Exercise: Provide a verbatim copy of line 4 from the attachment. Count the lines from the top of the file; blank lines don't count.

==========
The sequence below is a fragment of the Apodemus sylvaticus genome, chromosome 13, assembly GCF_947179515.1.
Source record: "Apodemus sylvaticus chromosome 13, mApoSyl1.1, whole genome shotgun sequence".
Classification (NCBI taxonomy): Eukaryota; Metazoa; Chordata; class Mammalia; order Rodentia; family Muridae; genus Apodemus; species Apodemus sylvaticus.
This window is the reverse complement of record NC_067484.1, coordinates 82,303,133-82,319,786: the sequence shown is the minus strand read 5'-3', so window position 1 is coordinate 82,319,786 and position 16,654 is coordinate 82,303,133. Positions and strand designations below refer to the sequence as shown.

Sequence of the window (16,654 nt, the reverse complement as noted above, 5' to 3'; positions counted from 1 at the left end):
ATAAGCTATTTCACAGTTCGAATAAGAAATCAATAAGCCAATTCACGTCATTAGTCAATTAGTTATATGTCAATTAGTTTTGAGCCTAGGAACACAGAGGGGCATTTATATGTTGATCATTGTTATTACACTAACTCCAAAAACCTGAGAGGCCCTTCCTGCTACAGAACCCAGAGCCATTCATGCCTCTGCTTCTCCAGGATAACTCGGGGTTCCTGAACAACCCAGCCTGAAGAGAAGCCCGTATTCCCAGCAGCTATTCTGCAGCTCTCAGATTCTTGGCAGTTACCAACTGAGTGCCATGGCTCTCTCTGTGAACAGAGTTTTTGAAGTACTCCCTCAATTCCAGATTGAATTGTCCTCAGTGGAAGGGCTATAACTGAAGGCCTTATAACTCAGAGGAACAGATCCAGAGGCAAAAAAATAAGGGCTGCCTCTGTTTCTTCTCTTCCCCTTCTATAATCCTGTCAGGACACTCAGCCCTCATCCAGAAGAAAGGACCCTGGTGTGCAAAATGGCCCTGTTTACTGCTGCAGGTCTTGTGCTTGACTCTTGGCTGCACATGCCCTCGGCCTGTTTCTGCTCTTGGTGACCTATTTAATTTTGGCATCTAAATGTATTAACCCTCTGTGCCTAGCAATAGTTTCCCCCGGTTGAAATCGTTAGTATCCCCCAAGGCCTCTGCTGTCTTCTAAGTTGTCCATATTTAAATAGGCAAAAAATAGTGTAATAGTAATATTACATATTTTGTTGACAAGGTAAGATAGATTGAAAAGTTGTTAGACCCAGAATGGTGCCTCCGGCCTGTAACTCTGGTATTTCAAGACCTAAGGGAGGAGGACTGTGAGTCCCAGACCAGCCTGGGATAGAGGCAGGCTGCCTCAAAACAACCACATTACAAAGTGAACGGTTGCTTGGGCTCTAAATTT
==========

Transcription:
This window is the reverse complement of record NC_067484.1, coordinates 82,303,133-82,319,786: the sequence shown is the minus strand read 5'-3', so window position 1 is coordinate 82,319,786 and position 16,654 is coordinate 82,303,133. Positions and strand designations below refer to the sequence as shown.